6.857 : Handout 12: Problem Set 3 Solutions 3 98 int[] out = new int[prime.length]; 99 for(int i = 0; i < out.length; i++) { 100 out[i] = number.mod(primeBig[i]).intValue(); 101 } 102 return out; 103 } 104 105 /** 106 Attempts to find a prime triangle of $k$ digits, prints the 107 first found, and returns. If no prime triangle is found within 108 the sieve, prints nothing. 109 @param k the desired number of digits 110 */ 111 static void findTriangle(int k) { 112 // the value 10; useful everywhere 113 BigInteger ten = BigInteger.valueOf(10); 114 // the value of the standard multiplier: 10^k 115 BigInteger mult = ten.pow(k); 116 // the value 10^(k-1), used to ensure that both halves of 117 // a number have the right number of digits 118 BigInteger other = ten.pow(k -1); 119 120 // Set $a$ = prime having $k$ digits. We prefer this because 121 // $a, b, c$ must be pairwise relatively prime, so it’s 122 // easiest just to let $a$ be prime. The funny business with 123 // logs is because the probablePrime method wants the length 124 // of $a$ specified in bits. 125 int numBits = 1 + (int) Math.round(Math.ceil((k -1) * Math.log(10) / 126 Math.log(2))); 127 // We have no need for cryptographic-strength randomness, so 128 // just use a weak random number generator to pick $a$. 129 BigInteger a = BigInteger.probablePrime(numBits, new Random()); 130 // The value $a || 00...0$, which we’ll use a lot 131 BigInteger atop = a.multiply(mult); 132 // Now we want to find a _lot_ of primes whose "top halves" 133 // are $a$, and whose "bottom halves" are $k$-digit numbers. 134 // Therefore we start at $a$ concatenated with 10...0, and 135 // work upwards. 136 BigInteger baseline = atop.add(other); 137 138 // Next, we use the Sieve of Eratosthenes to quickly rule out 139 // most of the numbers in the range [baseline, baseline + 140 // SIEVE_SIZE). The sieve is slightly optimized: only odd 141 // numbers are represented in it, so we get double the sieve 142 // size from our memory. 143 boolean[] sieve = new boolean[SIEVE_SIZE]; 144 // make it such that: if sieve[i] == true, then (baseline + 2i 145 // + 1) is definitely NOT prime. No need to sieve on the 146 // first prime, because it’s 2. 147 for(int j = 1; j < primeBig.length; j++) { 148 // start = smallest index such that (baseline + 2*start + 149 // 1) is divisible by prime[j] 150 int twoTimesStart = (prime[j] -1 -151 baseline.mod(primeBig[j]).intValue()); 152 int start; 153 if(twoTimesStart % 2 == 0) { 154 start = twoTimesStart / 2; 155 } else { 156 start = (prime[j] + twoTimesStart) / 2; 157 } 158 // sieve out everything divisible by prime[j] 159 for(int i = start; i < sieve.length; i += prime[j]) { 160 sieve[i] = true; 161 } 162 } 163 System.out.println("Finished sieving; now looking for triangle"); 164 165 // Now find a bunch of numbers for which $a || b$ and $b || a$ 166 // are prime: in this case, $b$ is called "good." Every time 167 // we find a new good number, check it against all previously 168 // found good numbers. When both concatenations of two good 169 // numbers are also prime, we’re done! 170 Vector good = new Vector(); 171 // A vector of all the good elements, times 10^k 172 Vector goodTop = new Vector(); 173

4 6.857 : Handout 12: Problem Set 3 Solutions

174 // The values of each good number, mod each small prime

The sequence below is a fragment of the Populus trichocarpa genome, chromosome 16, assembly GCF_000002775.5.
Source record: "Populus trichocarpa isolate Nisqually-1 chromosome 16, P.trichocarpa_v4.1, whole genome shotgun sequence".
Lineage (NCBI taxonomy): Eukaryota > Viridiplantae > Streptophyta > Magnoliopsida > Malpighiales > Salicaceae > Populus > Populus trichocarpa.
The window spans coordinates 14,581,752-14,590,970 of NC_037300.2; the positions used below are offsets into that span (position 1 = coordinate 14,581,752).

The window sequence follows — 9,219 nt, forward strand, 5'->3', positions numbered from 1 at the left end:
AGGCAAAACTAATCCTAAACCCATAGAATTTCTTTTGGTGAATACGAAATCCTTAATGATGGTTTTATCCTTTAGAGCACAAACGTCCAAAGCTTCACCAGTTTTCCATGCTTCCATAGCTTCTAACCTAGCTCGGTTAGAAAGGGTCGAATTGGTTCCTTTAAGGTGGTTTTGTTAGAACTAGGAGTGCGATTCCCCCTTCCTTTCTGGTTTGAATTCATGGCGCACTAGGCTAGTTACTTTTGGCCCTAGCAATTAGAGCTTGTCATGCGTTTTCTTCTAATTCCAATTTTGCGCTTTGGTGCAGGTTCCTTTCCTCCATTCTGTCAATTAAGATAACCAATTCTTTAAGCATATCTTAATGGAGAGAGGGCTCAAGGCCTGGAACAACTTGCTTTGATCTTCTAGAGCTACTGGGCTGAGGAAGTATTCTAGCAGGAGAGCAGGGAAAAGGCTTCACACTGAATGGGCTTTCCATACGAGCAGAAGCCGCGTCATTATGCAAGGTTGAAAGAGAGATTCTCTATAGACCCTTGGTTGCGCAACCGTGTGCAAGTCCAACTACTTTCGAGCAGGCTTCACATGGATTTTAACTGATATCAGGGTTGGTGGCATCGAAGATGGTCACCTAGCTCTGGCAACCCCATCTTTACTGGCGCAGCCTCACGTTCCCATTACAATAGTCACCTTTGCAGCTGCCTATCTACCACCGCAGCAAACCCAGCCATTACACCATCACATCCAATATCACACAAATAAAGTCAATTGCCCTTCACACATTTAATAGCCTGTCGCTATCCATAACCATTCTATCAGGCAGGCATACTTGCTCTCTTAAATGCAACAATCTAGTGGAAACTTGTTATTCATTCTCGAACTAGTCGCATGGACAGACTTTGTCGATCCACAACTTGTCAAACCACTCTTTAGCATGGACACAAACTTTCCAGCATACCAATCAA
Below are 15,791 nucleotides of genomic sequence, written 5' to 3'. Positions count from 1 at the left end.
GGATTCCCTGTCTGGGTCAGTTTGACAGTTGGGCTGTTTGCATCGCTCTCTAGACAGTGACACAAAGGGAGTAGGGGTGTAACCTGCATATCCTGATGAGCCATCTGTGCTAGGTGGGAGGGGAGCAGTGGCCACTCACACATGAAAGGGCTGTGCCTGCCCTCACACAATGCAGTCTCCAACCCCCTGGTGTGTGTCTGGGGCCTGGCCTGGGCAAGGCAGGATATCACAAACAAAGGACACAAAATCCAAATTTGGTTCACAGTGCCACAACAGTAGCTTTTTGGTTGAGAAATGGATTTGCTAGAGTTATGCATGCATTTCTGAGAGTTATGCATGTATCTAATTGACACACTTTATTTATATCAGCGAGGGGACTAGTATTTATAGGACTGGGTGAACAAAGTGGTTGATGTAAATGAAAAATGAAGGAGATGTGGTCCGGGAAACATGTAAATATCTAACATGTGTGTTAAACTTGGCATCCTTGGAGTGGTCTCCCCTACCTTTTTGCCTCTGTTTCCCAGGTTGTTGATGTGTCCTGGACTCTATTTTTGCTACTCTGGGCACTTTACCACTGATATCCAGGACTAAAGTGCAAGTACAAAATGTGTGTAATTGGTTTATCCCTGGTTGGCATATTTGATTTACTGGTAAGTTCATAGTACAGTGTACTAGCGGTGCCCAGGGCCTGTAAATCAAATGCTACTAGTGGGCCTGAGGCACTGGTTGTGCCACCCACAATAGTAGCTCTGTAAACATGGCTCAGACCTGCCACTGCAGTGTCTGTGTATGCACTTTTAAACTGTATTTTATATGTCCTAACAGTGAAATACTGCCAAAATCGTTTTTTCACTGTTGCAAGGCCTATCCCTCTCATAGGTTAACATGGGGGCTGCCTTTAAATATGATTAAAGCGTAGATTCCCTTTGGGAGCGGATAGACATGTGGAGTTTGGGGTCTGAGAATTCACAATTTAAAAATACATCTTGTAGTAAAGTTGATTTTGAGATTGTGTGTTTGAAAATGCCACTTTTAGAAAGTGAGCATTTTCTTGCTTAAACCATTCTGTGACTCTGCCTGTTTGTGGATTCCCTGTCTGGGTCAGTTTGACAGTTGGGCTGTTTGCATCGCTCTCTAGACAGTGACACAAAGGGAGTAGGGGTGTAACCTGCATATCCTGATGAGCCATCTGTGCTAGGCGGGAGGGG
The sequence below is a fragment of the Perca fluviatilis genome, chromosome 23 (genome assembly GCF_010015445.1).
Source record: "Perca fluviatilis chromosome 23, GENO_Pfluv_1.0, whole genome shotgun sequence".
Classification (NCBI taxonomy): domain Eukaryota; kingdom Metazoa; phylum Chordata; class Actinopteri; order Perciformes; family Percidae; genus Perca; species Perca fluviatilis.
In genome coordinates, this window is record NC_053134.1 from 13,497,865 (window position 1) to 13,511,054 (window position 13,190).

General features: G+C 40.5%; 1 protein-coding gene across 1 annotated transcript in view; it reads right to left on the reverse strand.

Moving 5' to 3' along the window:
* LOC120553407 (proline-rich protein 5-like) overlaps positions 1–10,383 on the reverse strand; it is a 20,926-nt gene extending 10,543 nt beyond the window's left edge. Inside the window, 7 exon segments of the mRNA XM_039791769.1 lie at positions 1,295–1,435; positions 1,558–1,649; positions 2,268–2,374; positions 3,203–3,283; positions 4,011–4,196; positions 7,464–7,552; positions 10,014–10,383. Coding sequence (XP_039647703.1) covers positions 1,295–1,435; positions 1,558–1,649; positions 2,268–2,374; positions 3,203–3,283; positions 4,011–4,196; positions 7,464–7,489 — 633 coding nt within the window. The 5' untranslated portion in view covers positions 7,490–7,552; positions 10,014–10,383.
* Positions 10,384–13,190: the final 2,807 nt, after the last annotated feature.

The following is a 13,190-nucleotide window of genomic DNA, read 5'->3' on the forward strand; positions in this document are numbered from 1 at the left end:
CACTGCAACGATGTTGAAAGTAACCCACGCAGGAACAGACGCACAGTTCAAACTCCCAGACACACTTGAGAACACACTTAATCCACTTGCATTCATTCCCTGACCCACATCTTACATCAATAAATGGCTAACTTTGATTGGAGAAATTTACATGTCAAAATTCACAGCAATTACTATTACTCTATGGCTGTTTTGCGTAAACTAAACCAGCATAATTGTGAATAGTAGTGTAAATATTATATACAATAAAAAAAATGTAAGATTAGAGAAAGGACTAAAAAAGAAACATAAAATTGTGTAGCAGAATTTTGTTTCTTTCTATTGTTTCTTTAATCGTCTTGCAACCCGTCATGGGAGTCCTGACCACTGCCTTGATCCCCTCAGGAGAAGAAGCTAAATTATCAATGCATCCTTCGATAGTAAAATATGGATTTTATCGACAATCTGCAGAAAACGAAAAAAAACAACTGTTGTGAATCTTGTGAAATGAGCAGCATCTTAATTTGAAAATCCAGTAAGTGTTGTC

175 Vector goodMods = new Vector();

176 // And time 10^k

177 Vector goodTopMods = new Vector();

178

179 for(int i = 0; i < sieve.length; i++) {

180 // If still a possibility of primality...

181 if(!sieve[i]) {

182 // Recall: $b$ corresponds to $other$, plus the twice

183 // the sieve offset, plus 1

184 BigInteger b = other.add(BigInteger.valueOf(2*i + 1));

185 // Construct $b || 00...0$, because it will be used

186 // many times.

187 BigInteger btop = b.multiply(mult);

188

189 // Test if $a || b$ and $b || a$ are prime. We do the

190 // second test first (and do a fast prime divisibility

191 // test before that), because it’s more likely to

192 // return false and short-circuit (recall the first

193 // number, $a || b$, already made it through the

194 // sieve).

195 BigInteger ba = btop.add(a);

196 if(!smallPrimeDivides(ba) &&

197 ba.isProbablePrime(CERTAINTY) &&

198 atop.add(b).isProbablePrime(CERTAINTY)) {

199

200 // Give us something to look at

201 System.out.print(".");

202

203 // $b$ is good; add it for future checks

204 good.addElement(b);

205 goodTop.addElement(btop);

206

207 // Compute $b$ and $b || 00...0$ mod every small

208 // prime, and save the values

209 int[] bmod = primeMods(b);

210 int[] btopmod = primeMods(btop);

211 goodMods.addElement(bmod);

212 goodTopMods.addElement(btopmod);

213

214 // Check if $b$ works with any other $c$ in the

215 // good vector, i.e. if $b || c$ and $c || b$ are

216 // both prime.

217 for(int j = 0; j < good.size() -1; j++) {

218 BigInteger c = (BigInteger) good.elementAt(j);

219 BigInteger ctop = (BigInteger) goodTop.elementAt(j);

220

221 int[] cmod = (int[]) goodMods.elementAt(j);

222 int[] ctopmod = (int[]) goodTopMods.elementAt(j);

223

224 // Construct $b || c$ and $c || b$

225 BigInteger bc = btop.add(c);

226 BigInteger cb = ctop.add(b);

227

228 // First, do a lot of cheap tests to see if

229 // one of the values is non-prime. Test if $b

230 // || c$ or $c || b$ are divisible by a small

231 // prime, with short-circuiting

232 boolean divisible = false;

233 for(int m = 0; m < prime.length; m++) {

234 if((btopmod[m] + cmod[m]) % prime[m] == 0 ||

235 (ctopmod[m] + bmod[m]) % prime[m] == 0) {

236 divisible = true;

237 break;

238 }